My preceptor is everything they taught us NOT to be... - page 11

I was hired on a med-surge floor, and have been working with a preceptor for several weeks. After questioning some of the things she is "teaching" me, I've been given a "final warning" and am facing... Read More

  1. by   MarkStallbaumer
    Suck it up, don't rock the boat and go along with your preceptor. When you are free to practice on your own, do what you know is the correct way to do it. You will get into your own groove and know that you are doing things correctly. Not sure why you have a preceptor that is less than a year out of nursing school. That is almost like the blind leading the blind.
  2. by   mrclark0000
    First of all you have a preceptor with only One years experience??!! I had to wait until I had 4 years experience. The management is very poor at your hospital.
    You have had an unfortunate experience to have had such a bad preceptor.
    I'd quit before I was fired. Heck I'd run out of that hospital so fast I would break the sound barrier!
    The actions you've described are Wrong. Of you follow the preceptors instructions you'll have a lawsuit or loss of your license.

    I've 26 years experience and let me tell you, run and find somewhere else to work. Don't " sick it up" and stay. It won't be worth the trouble.
    Last edit by mrclark0000 on Dec 23, '15 : Reason: Saw another comment
  3. by   mrclark0000
    Really? So don't be a good nurse, don't rock the boat? Are you a nurse or a politician? What I gathered from the post was:
    1. A Bad Preceptor.
    2. A Manager that doesn't listen to the genuine concerns that a new nurse has brought forth.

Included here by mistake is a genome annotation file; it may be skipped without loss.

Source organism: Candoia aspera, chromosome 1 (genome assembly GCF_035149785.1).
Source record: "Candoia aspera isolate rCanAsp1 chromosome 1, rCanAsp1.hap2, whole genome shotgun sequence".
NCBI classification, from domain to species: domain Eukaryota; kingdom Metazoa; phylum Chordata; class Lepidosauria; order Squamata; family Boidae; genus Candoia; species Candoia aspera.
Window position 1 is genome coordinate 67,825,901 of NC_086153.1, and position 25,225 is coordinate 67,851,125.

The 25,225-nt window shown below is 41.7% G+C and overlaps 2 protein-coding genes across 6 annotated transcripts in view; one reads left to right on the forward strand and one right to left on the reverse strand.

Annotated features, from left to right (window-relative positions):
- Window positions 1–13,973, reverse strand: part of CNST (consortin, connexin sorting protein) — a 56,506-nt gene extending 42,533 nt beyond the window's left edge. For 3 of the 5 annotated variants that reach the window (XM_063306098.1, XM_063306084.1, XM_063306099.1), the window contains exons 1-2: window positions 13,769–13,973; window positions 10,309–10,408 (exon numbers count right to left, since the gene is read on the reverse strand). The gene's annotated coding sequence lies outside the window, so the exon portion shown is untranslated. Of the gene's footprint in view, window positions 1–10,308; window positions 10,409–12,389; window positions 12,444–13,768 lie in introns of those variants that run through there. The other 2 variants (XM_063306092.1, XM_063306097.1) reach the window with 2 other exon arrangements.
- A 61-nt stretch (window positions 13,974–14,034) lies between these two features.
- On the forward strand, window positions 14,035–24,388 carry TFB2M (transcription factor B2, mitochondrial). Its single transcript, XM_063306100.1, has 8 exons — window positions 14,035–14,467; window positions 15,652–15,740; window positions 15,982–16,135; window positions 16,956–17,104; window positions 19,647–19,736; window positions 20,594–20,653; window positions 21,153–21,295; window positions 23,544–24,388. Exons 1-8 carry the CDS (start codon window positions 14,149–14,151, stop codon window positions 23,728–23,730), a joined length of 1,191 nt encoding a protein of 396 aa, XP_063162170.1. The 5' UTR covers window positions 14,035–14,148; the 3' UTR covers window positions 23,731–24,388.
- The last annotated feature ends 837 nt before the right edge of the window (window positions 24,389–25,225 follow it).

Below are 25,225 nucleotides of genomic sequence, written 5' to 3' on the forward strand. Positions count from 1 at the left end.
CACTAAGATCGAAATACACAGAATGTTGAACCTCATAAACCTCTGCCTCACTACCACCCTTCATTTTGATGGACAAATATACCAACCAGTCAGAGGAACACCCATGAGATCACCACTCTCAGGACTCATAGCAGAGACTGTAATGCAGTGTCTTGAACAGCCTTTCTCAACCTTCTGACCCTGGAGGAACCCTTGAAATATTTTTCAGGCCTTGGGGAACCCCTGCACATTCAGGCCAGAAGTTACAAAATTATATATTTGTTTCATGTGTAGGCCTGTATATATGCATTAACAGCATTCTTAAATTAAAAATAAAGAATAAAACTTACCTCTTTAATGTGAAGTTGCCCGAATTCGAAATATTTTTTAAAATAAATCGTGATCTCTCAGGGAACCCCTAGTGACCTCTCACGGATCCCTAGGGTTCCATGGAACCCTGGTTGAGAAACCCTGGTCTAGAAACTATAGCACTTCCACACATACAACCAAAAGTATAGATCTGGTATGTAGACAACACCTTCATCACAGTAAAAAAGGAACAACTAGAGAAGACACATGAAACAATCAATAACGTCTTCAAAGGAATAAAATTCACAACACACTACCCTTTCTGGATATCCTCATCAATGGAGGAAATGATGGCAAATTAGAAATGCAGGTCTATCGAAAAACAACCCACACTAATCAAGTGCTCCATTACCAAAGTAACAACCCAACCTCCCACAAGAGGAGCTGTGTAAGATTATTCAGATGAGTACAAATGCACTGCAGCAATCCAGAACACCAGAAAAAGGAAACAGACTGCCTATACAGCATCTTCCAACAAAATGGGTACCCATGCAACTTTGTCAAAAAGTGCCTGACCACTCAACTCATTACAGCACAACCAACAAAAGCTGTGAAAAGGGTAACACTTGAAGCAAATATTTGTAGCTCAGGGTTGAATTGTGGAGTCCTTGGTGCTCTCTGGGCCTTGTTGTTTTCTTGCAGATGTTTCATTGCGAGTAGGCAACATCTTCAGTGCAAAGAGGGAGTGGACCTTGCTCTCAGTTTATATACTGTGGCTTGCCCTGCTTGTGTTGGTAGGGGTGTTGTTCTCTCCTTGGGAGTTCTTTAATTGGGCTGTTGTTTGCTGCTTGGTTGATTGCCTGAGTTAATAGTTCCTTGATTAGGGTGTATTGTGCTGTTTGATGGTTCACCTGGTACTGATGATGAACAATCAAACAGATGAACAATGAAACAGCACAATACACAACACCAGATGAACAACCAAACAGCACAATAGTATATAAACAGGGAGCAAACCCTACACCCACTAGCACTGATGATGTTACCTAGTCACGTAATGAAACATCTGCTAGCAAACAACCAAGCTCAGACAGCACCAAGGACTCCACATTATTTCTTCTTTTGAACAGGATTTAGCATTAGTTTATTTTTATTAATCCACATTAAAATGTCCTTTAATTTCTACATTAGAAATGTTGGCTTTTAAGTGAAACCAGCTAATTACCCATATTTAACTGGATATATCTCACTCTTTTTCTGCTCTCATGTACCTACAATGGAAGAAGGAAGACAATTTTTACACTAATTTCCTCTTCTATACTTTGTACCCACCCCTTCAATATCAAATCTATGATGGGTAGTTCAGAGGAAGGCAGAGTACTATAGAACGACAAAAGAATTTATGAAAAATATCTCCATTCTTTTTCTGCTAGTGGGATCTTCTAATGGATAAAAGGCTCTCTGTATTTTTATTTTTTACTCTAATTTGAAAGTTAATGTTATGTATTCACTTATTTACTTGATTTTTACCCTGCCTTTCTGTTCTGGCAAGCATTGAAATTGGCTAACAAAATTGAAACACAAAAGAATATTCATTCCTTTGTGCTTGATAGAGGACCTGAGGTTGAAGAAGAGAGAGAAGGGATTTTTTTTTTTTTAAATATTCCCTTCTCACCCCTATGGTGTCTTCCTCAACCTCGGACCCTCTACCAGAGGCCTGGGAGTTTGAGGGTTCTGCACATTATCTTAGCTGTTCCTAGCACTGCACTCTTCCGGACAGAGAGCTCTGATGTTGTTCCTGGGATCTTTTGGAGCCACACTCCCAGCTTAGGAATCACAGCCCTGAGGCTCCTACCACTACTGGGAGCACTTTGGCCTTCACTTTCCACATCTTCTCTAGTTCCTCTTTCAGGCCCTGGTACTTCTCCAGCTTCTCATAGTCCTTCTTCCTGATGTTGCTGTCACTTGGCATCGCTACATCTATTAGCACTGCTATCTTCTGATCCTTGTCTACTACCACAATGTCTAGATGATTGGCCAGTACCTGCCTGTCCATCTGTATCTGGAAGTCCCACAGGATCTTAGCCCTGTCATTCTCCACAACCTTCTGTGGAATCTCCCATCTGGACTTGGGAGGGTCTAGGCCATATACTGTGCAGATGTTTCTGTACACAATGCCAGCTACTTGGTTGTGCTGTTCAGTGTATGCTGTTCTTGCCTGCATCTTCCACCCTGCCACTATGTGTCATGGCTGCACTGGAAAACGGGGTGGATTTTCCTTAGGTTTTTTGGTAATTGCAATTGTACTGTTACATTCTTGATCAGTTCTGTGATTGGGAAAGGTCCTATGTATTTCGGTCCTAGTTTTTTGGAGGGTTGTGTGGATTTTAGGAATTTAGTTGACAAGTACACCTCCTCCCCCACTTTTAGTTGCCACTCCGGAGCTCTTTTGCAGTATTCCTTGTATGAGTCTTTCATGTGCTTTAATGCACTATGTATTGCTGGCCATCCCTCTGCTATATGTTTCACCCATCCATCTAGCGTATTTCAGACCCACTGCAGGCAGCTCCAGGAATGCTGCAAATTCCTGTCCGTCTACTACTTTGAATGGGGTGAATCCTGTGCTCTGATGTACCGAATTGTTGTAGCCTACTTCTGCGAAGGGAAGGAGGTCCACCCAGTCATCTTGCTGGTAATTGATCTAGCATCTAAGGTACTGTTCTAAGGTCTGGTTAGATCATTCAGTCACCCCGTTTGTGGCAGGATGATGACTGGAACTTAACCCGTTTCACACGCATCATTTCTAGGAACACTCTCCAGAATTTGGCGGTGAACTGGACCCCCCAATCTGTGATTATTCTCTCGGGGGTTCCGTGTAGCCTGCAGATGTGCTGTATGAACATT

Either one of these is a cause for concern. Togeather they spell disaster.
    Either the manager is close friends with the preceptor, and doesn't want to "rock the boat" with the friend by avoiding enforcement of good nursing practice standards, or the manager is incompetent and can't discipline the preceptor.

    I agree that a year is way too short for a nurse to be a preceptor.
    Last edit by mrclark0000 on Dec 23, '15
  4. by   NanikRN
    ---NM
    Last edit by NanikRN on Dec 23, '15
  5. by   LucyRNPRI
    First of all commend you for taking responsibility for being a nit picker. I agree you are nitpicking because you really do have to start realizing you are in the real world, not nursing school and not the nclex world. That world only exists in the professors mind. As far as preceptors go, I know them oh so well, and yes she sounds like a Oh I am cool, I have been doing this a year now, I am a pro, let me eat the young. I hate that mentality with a passion, and trust me she will get you fired before you get started because trust me the manager is on her side. You are the newbie on the block and they will see you only as a trouble maker and non compliance. Welcome to the doggy dog world of Nursing. You find out why I have formed my independent Nursing business. I am sick of the disrespect from fellow nurses and upper management and corporate America. You will find everyone thinks they are the perfect nurse and follow all the rules. Don't be that nurse. because in the real world there is no such thing as being the perfect nurse. You are overworked, they put so many demands on you, it Impossible to do things exactly correct and on time. The only way that can be done is when you don't go above and beyond. Think outside the box and yes I agree with you patient first, charting can wait. I truly don't envy you being a new nurse. I put in my time on a med/surg floor. Just keep your nose clean, listen to your preceptor because God knows she is perfect and knows it all. Let her think so. Once you are on your own you can establish who you are and your own way., not her way. I get so sick of these self righteous know it all people. Anyway that I my issue..LOL. you can tell I have been burned by them in my past. I have precepted and New grads or student nurses would ask to be with me, You know why because I provide a learning environment and don't roll my eyes, and allow for mistakes, and know that I was a new grad once and a student nurse once. I never forget my routes. I dislike people who get all caught up in their status and forget where they came from. And that is all I have to say about that. I do agree with the reply from remotfuse .
  6. by   LucyRNPRI
    Great Advice and spot on!
  7. by   Cnrundle